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Did you know that every day nearly 3,800 people younger than 18 smoke their first cigarette? According to the Department of Health and Human Services 2,100 youth who are occasional smokers become daily smokers every single day.

The harmful effects of nicotine in teenagers and young adults creates an important call to action for parents. Don’t wait to start the conversation about the hazards of smoking. If you yourself are a smoker, seek help to quit. 5.6 million children alive today (or 1 in every 13 children) will die early from smoking if we do not do more to reduce current smoking rates.

It may be a tough topic to talk about but it’s an important topic. Teens may be more concerned with the immediate impact smoking has on their lives than they are with their health in the future. Emphasize the immediate negative impacts. Remind them that:

  • Smoking around friends or siblings can be damaging, as secondhand smoke is known to be harmful. (Half of all children between ages 3 and 18 are exposed to cigarette smoke regularly).
  • Teens who smoke tend to be sick more often than their non-smoking peers, and may develop lung problems or have more asthma attacks. If your child is an athlete, this can harm their athletic performance.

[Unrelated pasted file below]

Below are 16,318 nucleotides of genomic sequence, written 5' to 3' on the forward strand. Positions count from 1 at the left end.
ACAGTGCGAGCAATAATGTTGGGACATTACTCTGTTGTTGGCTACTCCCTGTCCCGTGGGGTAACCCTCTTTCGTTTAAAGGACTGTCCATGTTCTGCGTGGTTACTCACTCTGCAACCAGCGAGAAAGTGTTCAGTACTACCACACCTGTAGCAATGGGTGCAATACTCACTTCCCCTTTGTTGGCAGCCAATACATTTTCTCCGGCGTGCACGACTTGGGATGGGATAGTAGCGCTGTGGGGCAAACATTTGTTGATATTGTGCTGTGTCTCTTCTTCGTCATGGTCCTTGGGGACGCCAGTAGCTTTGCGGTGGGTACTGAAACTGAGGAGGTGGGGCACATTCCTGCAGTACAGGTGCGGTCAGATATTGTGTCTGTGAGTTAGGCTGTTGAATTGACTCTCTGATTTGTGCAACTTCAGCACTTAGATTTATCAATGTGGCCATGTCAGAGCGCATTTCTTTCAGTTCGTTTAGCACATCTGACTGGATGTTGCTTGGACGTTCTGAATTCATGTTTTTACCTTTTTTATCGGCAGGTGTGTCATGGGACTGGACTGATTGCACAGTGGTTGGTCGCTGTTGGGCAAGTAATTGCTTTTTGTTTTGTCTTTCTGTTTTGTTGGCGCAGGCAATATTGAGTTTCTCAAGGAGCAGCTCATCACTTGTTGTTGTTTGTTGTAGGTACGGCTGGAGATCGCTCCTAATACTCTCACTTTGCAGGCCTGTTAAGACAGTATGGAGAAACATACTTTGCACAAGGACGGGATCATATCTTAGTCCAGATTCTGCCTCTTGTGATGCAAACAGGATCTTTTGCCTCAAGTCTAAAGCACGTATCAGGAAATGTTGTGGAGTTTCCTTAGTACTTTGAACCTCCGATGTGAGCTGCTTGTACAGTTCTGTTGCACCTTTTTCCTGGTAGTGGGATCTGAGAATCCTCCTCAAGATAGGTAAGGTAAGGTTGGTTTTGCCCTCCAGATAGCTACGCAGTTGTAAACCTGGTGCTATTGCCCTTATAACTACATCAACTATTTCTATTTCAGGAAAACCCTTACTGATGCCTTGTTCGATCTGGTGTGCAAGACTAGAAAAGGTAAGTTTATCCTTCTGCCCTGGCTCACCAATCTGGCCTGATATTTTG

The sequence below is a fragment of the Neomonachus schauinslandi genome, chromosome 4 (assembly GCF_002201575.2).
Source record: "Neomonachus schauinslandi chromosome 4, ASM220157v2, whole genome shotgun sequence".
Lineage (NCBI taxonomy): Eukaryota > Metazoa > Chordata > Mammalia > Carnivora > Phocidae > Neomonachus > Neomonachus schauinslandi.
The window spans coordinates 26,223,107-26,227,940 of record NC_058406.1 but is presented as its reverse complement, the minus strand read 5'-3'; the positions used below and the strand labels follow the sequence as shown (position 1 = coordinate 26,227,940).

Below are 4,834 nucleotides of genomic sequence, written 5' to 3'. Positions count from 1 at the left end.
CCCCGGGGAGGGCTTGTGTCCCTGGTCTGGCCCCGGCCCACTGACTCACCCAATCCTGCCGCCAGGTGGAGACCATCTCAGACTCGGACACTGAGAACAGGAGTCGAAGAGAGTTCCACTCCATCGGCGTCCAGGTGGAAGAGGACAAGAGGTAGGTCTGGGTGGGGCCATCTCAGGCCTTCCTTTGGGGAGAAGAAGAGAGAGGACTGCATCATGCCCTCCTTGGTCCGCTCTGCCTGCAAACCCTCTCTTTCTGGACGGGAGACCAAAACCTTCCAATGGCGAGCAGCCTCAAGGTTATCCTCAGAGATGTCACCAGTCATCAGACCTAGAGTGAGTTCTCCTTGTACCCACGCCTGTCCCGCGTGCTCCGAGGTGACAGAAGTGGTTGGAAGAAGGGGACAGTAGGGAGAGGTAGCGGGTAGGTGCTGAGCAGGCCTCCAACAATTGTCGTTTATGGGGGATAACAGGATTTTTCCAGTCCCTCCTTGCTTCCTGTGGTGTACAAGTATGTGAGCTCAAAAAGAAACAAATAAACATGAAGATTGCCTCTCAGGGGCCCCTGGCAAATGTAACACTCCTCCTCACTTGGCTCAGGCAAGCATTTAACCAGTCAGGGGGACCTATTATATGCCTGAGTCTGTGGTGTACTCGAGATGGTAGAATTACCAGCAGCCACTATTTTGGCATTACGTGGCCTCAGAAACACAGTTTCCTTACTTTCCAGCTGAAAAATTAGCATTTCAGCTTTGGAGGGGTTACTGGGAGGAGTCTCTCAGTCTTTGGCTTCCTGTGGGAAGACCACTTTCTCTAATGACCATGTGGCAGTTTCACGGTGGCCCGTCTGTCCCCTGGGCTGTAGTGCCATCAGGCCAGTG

• Smoking has a negative effect on their personal appearance (bad breath, yellow teeth, wrinkly skin).
  • Smoking may lead to the use of alcohol and other drugs.

On the positive end, there are healthier ways to shine within a peer group, by saying no or through unique interests or hobbies. Also remind them about the long-term effects:

  • Tobacco use is the single most preventable cause of death in the US and in the world.
  • Smoking is well-known to cause heart disease, cancers and stroke.
  • Smoking decreases life expectancy.
  • Nicotine has negative effects on brain development which could have lasting effects on memory and attention.

Remind your child that smoking includes e-cigarettes and hookahs. Both have some of the same dangerous effects as cigarettes. Starting the discussion about smoking when your children are young and continuing it through their high school years is important. You, as the parent, are a role model and the greatest influence on your children’s lives. Set a positive example by quitting smoking if you currently smoke.

They will need consistent reinforcement, support and guidance. Knowing if your children’s friends smoke is important. You may be able to help them practice ways to say no. For example "No thanks - I’m good" or "Gross! Those things stink!"

Help your children understand that TV shows and movies may make smoking look "cool" when in reality it’s very harmful. Remind them it’s much harder to quit smoking than it is to start in the first place. Tell them stories about family members with health problems related to smoking, make it real.

Talking about smoking with your children may seem challenging, but it’s important. If you have questions, ask your child’s doctor for information that may help kick-start or continue the conversation.

Sarah Kaminsky, DO, is a board-certified family medicine physician with IHA Clinton Family Medicine. Dr. Kaminsky earned her medical degree from Kansas City University of Medicine and Biosciences, and completed her family medicine residency at Cleveland Clinic Fairview Hospital.